Statement by Ernesto Soberón Guzmán, Director General of Consular Affairs and Cuban Residents Abroad
In recent weeks, a group of our citizens have encountered difficulties in traveling to the countries of our immediate region with the new obligation to obtain visas to visit or transit in some of them. It is a complex situation, which the Cuban government is tackling with the utmost rigor and which has several causes.
Since 2017, the United States government has unilaterally and unjustifiably breached the obligation signed in 1994 to ensure the legal migration to this country of a minimum of 20,000 Cubans each year. Since he closed the processing of immigration procedures at his embassy in Cuba since October 2017, the few thousand that the American authorities have admitted each year since then, are forced to travel to Guyana to carry out such procedures, without granting guarantees and with the expense and burden that this entails for each potential migrant.
As we know, the government of the United States has maintained in force and considerably reinforced during these years the economic blockade aimed at breaking our economy, depressing the standard of living of Cubans, causing shortages and harming the level of consumption and services on which the population depends. It is a policy that has been tightened during the most critical moments of the confrontation with COVID19; also coinciding with the negative impact of the pandemic on the global economy.
In addition to the above, since the 1960s, United States migration policy toward Cuba has had the legal backing of the Cuban Adjustment Act, which offers every Cuban who arrives in that country the opportunity almost automatic, after one year of arrival, change their immigration status and become a permanent resident.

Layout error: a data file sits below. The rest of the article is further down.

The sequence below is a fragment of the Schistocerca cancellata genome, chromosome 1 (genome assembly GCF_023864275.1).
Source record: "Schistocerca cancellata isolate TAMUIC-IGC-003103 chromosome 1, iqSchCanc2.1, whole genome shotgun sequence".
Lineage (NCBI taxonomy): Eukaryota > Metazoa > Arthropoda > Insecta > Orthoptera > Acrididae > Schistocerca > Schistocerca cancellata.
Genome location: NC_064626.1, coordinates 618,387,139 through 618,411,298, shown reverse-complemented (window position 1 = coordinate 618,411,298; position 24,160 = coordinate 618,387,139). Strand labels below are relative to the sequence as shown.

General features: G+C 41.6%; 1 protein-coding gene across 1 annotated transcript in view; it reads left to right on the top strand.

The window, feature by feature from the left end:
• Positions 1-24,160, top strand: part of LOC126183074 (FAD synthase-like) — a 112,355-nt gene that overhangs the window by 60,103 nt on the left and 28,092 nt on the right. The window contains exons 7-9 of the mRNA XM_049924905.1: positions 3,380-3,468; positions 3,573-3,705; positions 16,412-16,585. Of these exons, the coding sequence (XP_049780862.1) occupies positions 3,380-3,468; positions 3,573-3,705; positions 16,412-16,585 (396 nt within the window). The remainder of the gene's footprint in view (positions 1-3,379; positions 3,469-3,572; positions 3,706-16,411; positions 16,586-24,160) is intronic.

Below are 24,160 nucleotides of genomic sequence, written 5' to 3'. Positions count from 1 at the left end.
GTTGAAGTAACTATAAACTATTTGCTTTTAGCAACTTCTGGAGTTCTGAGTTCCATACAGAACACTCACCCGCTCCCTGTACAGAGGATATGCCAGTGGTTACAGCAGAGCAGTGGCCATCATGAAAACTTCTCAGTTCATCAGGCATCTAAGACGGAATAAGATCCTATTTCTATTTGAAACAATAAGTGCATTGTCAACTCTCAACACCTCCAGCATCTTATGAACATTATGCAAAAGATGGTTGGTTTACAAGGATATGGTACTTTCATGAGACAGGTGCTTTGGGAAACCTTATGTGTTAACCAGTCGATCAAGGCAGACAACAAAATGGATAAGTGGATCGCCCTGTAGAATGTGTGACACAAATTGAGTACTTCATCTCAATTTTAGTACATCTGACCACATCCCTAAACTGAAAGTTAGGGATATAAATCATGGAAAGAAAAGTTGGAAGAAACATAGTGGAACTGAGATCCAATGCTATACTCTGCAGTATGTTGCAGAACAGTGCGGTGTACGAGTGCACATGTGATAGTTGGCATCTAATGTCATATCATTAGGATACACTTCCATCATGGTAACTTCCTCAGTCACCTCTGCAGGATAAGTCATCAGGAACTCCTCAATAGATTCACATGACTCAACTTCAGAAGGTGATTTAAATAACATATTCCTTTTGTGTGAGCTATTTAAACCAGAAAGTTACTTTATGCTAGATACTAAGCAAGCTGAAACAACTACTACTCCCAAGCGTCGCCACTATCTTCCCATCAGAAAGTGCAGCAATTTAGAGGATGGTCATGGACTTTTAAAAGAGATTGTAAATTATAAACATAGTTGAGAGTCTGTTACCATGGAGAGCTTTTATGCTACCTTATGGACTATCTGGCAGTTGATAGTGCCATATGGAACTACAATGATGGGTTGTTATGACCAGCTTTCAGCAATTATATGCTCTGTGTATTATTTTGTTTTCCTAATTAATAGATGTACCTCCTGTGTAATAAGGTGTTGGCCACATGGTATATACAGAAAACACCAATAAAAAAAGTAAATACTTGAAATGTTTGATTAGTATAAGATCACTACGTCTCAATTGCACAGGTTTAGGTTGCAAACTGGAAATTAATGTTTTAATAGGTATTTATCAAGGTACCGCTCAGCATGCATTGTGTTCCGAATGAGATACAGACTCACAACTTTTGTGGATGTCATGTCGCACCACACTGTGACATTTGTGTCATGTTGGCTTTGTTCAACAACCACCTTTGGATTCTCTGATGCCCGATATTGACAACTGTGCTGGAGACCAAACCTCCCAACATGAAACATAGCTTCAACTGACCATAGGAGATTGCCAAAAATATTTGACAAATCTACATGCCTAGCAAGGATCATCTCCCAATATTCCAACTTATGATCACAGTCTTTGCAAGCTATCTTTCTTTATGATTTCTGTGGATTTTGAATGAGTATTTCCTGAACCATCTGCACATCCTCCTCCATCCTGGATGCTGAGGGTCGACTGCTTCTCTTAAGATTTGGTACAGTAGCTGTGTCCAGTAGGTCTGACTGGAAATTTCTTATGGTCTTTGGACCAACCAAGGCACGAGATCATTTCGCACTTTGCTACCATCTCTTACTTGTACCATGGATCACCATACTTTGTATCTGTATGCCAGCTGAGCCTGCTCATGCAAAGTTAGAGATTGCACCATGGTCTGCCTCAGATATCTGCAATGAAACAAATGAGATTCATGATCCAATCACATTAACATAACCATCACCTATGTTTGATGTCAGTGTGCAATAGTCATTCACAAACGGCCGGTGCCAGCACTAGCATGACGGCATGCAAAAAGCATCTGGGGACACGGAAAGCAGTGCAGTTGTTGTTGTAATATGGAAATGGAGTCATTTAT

This is an exclusive privilege for Cubans, which naturally fuels the belief among many that as a Cuban citizen they have the right to immigrate to the United States and be accepted in this country, regardless of be the route and the form they take. .
This legislation is accompanied by a highly prejudiced and demagogic policy, which has assumed for decades that every Cuban who enters American territory does so because he is politically persecuted or has a “credible fear” of returning to his home country ; while statistics clearly show that every year the number of Cuban travelers visiting Cuba from US territory is steadily increasing.
These are all factors that stimulate migration, and in particular irregular migration, with final destination in the territory of the United States, when legal channels are closed, as has happened since 2017, as in previous decades or in the past.
These realities explain, to a large extent, the significant legal and irregular migratory flow of Cubans through the countries of the region, in particular Mexico, Central America and the Caribbean, which entails a burden for these nations and their governments, and for its relationship with the United States, who are already bearing the brunt of the strong migratory potential of their respective populations.
They also explain the efforts and pressures of the United States government to get transit countries to take action against Cuban emigrants, to require visas when they did not in the past, including visas for transit, which are even supposed to be required for Cubans with permanent residence in other countries.
Moreover, secretly, Washington is working to obstruct the processing of new visas at accredited embassies in Havana, with the aim of increasing the discomfort of the Cubans affected. These are efforts that contrast with the traditional and veiled encouragement to the emigrant to use these territories to illegally reach the land and southern border of the United States, where entry into this country is facilitated.